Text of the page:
Personal Development Plan

April 15, 2012 at 5:16 pm 4 comments

Workforce development activities are focused on expanding employee talent to help workers be more effective and prepare them for new roles (Noe, 2010). While training tends to address specific knowledge and skills with the goal of improving performance, development activities tend to be more future oriented and can help workers take advantage of new technologies, manage change, and prepare for other roles in an organization or their profession (Noe, 2010). Development activities can include education, assessment, job experiences, and mentoring and networking. A personal development plan can help an individual build on his or her strengths and prepare for new professional opportunities. My personal development plan includes ongoing assessment, mentoring, job enlargement, and a personal learning network.

Ongoing Assessment

Ongoing assessment involves routinely gathering data about an employee’s knowledge, skills and performance in order to identify strengths and weaknesses. In my organization, formal performance appraisals are conducted twice a year. Feedback is also collected from colleagues and people who have received training or technical assistance from me. This information helps identify my strengths and weakness, which provides guidance in identifying developmental needs and creating an individual development plan (IDP). It also helps me set goals and objectives, and measure progress. In addition to assessments conducted by my employer, professional organizations establish competencies that can be used as benchmarks to identify developmental needs.  As a Certified Health Education Specialist, my responsibilities and competencies have been outlined by the National Commission for Health Education Credentialing (NCHEC). NCHEC has identified both entry level and advanced level competencies in 7 areas (NCHEC, n.d.). I can compare my current knowledge, skills and experience to the competencies established by NCHEC to set developmental goals. This approach provides a professional standard that can be used to select developmental activities that are aligned with the requirements for my profession.

Job Enlargement

Job enlargement occurs when challenges or new responsibilities are added to an employee’s job (Noe, 2010). My employer provides job enlargement opportunities by giving me the opportunity to work on special projects. Based on the results of performance assessment and professional development needs, I can work with my manager to identify projects within my organization that can serve as development opportunities for my IDP. These opportunities can involve learning new technologies or techniques, learning about other areas of the organization, or taking on responsibilities outside of my current position such as managing others. Special projects allow me to learn and apply new skills that I might not otherwise have the opportunity to practice. Because the learning takes place on-the-job, the skills tend to be more easily transferred to other work assignments. Special projects also give me the opportunity to work with people who are not on my team, which strengthens positive relationships and expands the number of people in my network.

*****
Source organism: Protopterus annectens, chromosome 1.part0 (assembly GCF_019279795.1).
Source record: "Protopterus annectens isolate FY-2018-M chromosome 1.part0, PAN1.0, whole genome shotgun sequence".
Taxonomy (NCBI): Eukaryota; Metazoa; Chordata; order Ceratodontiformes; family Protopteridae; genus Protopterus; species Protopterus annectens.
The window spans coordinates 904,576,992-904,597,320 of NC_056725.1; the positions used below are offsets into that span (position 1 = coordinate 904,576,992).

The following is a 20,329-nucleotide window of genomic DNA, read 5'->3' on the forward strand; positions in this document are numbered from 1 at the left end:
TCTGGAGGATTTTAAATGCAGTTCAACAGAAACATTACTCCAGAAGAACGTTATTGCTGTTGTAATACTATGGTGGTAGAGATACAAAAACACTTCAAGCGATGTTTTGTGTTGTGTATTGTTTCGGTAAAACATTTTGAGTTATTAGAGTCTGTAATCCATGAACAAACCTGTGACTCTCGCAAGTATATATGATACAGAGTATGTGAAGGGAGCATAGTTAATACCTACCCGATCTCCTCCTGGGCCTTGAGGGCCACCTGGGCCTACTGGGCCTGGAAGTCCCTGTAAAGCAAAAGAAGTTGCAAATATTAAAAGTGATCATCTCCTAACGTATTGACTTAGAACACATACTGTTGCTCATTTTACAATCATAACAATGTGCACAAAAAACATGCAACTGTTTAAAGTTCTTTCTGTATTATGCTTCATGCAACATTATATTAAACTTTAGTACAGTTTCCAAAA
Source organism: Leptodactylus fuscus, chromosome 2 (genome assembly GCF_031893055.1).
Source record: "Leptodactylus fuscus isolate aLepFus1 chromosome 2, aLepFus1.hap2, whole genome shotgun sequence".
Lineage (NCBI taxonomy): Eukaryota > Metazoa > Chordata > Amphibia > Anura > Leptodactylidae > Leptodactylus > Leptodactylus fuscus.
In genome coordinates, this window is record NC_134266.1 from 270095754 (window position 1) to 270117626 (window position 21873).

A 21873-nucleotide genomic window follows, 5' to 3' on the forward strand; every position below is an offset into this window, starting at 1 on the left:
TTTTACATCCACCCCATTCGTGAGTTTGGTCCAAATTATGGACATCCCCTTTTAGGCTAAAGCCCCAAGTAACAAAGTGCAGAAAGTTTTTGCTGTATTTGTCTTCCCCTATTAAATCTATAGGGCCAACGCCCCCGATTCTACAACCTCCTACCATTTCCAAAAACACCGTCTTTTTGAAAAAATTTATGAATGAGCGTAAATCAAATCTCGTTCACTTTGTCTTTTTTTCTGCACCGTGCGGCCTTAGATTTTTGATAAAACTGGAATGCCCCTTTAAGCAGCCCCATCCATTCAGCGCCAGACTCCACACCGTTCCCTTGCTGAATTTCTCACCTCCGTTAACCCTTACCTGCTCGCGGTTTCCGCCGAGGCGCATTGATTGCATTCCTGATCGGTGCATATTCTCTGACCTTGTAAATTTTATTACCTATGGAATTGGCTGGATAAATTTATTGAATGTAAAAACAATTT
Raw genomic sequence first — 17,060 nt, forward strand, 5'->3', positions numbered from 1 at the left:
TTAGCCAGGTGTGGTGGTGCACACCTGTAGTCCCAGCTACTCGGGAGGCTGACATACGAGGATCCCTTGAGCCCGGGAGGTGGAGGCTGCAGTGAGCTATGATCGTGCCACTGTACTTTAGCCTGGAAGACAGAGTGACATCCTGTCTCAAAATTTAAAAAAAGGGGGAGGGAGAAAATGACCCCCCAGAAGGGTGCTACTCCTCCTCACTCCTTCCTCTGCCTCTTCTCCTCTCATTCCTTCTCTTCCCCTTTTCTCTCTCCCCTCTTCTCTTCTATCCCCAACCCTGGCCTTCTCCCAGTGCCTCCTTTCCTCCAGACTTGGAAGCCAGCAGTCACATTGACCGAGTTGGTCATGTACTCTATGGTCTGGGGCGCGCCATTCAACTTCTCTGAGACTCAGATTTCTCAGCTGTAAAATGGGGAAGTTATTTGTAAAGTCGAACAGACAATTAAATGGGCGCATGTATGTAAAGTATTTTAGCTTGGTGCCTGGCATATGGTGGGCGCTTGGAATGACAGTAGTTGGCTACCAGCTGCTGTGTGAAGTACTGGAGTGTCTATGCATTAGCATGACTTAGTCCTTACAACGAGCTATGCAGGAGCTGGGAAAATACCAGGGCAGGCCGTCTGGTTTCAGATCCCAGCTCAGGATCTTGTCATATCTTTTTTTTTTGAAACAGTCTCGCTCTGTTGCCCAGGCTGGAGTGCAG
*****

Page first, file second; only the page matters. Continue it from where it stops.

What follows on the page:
A mentor is a more experienced professional who helps to develop a less experienced professional (Noe, 2010). Mentors provide career support, advice, and guidance on developing interpersonal skills. I have mentoring opportunities available through my employer that are designed to help me learn the culture of the organization and prepare for more senior positions. I can also develop mentoring relationships outside of my workplace through professional organizations. These can help expand my knowledge of various career paths and identify the types of knowledge, skills and and experience that will be necessary to take advantage of opportunities in my profession.

Personal Learning Networks

A personal learning network (PLN) is a group of people with whom you share common interests who are willing to share their knowledge and experience (Nielsen, 2008). Working collaboratively with the people in your network can help expand your knowledge of the field, transfer learning to practice, and open opportunities to grow as a professional (Bozarth, 2011). It is a collaborative approach to staying up-to-date. Instead of just reading a professional journal article, engaging with a PLN is like discussing the article with colleagues, sharing examples of the new knowledge in practice, and getting feedback on your own attempts to apply the knowledge. PLNs can be developed using web 2.0 technologies such as blogs, social bookmarking and Twitter. This is useful when funds for traveling to conferences and professional activities are scarce. Online PLN’s are also useful for people like me who cross disciplines. For me, structured learning and development opportunities tend to focus on public health or instructional design, but not both. Developing my own PLN allows me to create the best mix of both worlds that meets my specific learning and development needs. It also gives me the opportunity to learn from people in seemingly unrelated fields such as visual communication and game design.

Becoming a life long learner is as much about preparing for the future as it is about improving current performance. Employee development benefits organizations by helping to build a competent and agile workforce. Employee development is also helpful to the individual professional by helping her develop her talents and prepare for a rewarding career path. Employees can work collaboratively with leadership to identify mutually beneficial development activities. Workers can also use professional resources and web 2.0 tools to identify and create their own development opportunities.